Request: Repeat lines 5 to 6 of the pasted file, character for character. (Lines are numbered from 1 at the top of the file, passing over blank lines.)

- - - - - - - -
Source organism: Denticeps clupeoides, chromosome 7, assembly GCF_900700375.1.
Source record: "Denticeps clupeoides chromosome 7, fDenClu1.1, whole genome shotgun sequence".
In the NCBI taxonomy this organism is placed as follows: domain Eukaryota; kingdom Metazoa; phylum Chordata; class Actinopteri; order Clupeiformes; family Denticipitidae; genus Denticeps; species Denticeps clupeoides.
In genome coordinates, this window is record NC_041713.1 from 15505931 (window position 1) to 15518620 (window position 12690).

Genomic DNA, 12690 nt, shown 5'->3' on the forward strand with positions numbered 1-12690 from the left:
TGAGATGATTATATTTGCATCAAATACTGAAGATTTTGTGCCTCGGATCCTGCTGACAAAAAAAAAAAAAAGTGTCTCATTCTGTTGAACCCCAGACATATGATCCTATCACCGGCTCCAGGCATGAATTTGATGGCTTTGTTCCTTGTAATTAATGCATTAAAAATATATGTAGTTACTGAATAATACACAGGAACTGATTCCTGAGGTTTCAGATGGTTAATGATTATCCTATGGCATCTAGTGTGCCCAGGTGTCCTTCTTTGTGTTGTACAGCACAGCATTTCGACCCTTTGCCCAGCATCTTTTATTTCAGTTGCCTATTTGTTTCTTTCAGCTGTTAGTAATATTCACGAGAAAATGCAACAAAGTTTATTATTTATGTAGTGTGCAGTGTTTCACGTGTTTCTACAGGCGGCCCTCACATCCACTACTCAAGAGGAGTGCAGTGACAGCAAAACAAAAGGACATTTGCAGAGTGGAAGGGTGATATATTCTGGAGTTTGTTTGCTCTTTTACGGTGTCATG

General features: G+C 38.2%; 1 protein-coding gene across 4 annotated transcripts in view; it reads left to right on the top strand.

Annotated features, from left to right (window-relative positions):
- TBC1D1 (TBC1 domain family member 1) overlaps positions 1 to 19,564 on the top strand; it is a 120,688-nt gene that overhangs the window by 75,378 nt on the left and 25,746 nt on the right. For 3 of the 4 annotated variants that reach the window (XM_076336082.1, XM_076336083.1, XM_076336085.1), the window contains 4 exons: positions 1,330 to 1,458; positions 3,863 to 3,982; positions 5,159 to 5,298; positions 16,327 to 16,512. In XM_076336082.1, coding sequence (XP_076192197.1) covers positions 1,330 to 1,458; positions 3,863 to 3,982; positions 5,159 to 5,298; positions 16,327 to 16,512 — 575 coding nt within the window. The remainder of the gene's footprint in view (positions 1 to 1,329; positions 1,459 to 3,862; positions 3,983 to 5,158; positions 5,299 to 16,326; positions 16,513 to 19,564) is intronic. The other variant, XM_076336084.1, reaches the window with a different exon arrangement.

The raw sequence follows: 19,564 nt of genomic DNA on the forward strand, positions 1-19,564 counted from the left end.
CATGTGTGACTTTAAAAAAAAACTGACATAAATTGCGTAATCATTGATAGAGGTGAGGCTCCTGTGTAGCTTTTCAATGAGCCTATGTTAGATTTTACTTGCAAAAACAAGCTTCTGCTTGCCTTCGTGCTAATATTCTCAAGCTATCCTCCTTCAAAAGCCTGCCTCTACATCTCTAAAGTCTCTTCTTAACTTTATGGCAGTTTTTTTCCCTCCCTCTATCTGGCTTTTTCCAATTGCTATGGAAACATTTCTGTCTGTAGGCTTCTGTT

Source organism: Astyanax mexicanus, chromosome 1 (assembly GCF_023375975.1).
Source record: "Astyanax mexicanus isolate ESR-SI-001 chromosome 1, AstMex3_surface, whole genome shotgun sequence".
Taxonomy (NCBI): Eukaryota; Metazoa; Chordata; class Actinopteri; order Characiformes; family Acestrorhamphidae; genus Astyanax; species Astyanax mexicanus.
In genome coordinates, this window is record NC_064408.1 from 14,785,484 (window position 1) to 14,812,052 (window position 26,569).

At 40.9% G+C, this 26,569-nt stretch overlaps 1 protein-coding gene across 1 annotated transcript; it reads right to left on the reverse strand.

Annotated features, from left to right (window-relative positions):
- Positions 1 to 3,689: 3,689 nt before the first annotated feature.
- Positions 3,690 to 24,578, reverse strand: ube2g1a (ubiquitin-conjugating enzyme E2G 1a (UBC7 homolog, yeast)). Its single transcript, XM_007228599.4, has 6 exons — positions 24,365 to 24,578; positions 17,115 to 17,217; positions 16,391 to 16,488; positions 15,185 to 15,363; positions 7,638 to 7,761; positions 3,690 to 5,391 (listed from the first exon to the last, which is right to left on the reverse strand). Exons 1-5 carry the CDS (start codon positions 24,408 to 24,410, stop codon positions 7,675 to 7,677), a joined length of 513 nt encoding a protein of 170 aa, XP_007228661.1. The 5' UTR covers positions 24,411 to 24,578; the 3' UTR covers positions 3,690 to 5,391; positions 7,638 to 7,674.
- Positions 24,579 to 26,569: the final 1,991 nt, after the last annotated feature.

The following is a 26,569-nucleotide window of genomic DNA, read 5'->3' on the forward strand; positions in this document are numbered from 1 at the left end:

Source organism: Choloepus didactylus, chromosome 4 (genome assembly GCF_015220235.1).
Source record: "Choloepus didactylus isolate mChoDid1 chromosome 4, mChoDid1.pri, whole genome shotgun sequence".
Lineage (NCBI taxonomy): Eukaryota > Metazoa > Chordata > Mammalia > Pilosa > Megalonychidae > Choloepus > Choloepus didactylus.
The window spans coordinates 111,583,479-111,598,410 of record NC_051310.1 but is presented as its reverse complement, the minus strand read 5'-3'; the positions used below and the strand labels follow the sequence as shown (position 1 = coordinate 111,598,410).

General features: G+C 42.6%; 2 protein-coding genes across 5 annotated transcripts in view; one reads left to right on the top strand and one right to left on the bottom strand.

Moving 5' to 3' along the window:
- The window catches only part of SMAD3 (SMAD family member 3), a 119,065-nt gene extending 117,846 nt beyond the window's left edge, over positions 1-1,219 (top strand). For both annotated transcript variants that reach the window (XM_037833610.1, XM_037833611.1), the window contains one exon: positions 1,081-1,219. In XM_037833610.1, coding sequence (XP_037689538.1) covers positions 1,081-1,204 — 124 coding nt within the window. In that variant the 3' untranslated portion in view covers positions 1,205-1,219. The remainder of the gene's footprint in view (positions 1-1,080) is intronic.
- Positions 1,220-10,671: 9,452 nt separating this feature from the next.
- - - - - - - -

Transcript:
Genomic DNA, 12690 nt, shown 5'->3' on the forward strand with positions numbered 1-12690 from the left:
TGAGATGATTATATTTGCATCAAATACTGAAGATTTTGTGCCTCGGATCCTGCTGACAAAAAAAAAAAAAAGTGTCTCATTCTGTTGAACCCCAGACATATGATCCTATCACCGGCTCCAGGCATGAATTTGATGGCTTTGTTCCTTGTAATTAATGCATTAAAAATATATGTAGTTACTGAATAATACACAGGAACTGATTCCTGAGGTTTCAGATGGTTAATGATTATCCTATGGCATCTAGTGTGCCCAGGTGTCCTTCTTTGTGTTGTACAGCACAGCATTTCGACCCTTTGCCCAGCATCTTTTATTTCAGTTGCCTATTTGTTTCTTTCAGCTGTTAGTAATATTCACGAGAAAATGCAACAAAGTTTATTATTTATGTAGTGTGCAGTGTTTCACGTGTTTCTACAGGCGGCCCTCACATCCACTACTCAAGAGGAGTGCAGTGACAGCAAAACAAAAGGACATTTGCAGAGTGGAAGGGTGATATATTCTGGAGTTTGTTTGCTCTTTTACGGTGTCATG